Sony’s always held their cards close to their chest, and for a while now, they’ve been known to attempt to reduce the expanse of the secondhand game market through bonus content tied to a game’s primary sale. But now it appears that Sony has patented technology that can actually nullify used games on their system altogether.
Essentially what Sony plans to implement is a device called an RF tag. This tag will be built into all games and ties the physical copy of the game to a console or PSN user account. Before starting the game up, this RF tag will check to ensure the machine and account it is being played with match those of the time it was first played. Hopefully this patent won’t come to fruition, but if they follow through with this system for PlayStation 4, you can kiss your used games goodbye. Not only does this affect used games, but if you have a friend who wants to borrow your game when you’re done, they’re also out of luck.
It seems like this is an attempt to optimize profit in an age when Sony is already struggling, but with the secondhand game market as large as it is, this can only serve to further ravage their financial standing. They see it as promoting sales of first-hand games and giving developers more cash to pocket, but what they fail to consider is why people buy and sell used games in the first place. Often, the price is not just a few dollars lower, but enough to actually make the difference in what game a consumer buys. On a tight budget, if you see a used copy of Assassin’s Creed for fifteen dollars and a new one for sixty, you’re undoubtedly going to go for the cheaper option. If that option doesn’t exist, you won’t be convinced to buy the sixty dollar copy—you’ll instead look elsewhere. It also means that people are less inclined to buy games in the first place if they know they won’t be able to sell them back to the store once finished.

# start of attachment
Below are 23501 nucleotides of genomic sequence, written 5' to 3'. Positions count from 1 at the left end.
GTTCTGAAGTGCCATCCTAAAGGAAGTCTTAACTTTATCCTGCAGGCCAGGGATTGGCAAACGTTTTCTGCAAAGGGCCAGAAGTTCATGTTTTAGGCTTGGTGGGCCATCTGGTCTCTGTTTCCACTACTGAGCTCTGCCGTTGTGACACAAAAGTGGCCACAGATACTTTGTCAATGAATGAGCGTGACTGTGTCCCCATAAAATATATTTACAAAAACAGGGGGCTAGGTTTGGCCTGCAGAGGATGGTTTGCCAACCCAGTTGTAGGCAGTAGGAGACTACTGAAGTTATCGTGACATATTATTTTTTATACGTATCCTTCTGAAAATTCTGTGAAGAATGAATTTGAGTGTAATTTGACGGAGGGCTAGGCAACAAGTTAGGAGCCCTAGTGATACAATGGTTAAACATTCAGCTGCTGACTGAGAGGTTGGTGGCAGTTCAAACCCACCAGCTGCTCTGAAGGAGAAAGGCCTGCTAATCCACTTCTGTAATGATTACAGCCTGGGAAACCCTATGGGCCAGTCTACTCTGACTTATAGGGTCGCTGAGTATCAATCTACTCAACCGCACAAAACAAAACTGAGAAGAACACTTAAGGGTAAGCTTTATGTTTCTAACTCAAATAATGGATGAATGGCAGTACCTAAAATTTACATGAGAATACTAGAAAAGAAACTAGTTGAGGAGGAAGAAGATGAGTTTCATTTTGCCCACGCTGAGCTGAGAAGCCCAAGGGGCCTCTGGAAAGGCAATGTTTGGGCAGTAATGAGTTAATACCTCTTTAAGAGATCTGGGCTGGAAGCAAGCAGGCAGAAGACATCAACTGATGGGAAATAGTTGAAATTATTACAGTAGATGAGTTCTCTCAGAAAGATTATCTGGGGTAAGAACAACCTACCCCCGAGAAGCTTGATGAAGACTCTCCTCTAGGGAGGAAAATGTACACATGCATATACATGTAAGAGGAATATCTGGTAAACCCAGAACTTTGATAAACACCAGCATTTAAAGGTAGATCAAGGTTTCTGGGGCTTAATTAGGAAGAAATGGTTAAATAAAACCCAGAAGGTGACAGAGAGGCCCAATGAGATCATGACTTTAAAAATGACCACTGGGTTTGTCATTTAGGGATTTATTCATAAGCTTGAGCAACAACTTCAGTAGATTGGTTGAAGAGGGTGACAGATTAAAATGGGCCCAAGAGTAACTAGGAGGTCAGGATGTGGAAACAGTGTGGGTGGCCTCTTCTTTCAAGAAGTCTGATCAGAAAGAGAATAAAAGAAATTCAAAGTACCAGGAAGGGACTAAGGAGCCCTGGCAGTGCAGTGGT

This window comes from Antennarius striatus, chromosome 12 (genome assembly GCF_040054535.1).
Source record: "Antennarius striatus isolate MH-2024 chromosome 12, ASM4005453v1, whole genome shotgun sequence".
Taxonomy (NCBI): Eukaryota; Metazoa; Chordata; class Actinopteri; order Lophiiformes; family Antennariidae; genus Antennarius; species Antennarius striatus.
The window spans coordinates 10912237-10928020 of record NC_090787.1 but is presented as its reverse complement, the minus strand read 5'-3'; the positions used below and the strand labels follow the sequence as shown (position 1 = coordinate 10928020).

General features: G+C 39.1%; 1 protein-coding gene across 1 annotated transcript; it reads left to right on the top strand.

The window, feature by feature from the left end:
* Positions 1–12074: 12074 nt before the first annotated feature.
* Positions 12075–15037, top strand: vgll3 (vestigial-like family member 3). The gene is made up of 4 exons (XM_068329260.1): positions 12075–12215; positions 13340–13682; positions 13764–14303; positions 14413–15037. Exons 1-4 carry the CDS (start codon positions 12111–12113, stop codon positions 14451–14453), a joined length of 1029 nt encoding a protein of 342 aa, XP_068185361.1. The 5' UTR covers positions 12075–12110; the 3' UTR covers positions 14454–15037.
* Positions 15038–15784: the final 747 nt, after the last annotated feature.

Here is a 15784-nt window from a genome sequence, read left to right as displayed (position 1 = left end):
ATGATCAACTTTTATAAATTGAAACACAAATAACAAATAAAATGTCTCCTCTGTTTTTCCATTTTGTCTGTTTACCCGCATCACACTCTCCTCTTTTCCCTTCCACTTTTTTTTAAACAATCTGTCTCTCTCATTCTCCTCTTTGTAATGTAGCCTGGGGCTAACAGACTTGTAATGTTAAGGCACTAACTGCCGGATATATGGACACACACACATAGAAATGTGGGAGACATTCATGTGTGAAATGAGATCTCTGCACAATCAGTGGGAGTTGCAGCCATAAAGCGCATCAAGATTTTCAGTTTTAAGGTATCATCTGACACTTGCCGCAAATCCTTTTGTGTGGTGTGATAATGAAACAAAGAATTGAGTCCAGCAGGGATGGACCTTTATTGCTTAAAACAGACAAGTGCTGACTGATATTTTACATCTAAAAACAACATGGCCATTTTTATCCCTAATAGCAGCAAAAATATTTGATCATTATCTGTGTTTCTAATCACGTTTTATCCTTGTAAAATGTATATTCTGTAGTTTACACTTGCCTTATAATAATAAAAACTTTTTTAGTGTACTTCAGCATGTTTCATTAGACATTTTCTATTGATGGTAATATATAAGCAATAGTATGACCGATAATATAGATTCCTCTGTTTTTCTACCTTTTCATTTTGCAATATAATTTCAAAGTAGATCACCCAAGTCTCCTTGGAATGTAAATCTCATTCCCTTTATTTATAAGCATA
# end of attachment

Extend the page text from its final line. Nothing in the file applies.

By killing off consumers’ rights to redistribute a game how they please after purchase, Sony is essentially killing off the PlayStation 4 before it hits shelves. If you knew you wouldn’t be able to buy nor sell used games for the console, would you even consider buying it? Surely the percentage of gamers willing to pay full price for every game and never let it go is very small. Smaller still are those who think limiting their options is worth sticking with Sony. I love everything PSN has to offer, and I’m quite fond of Sony’s first-party IPs, but if this is the direction the PlayStation is headed, they’ve actively prevented my continued support.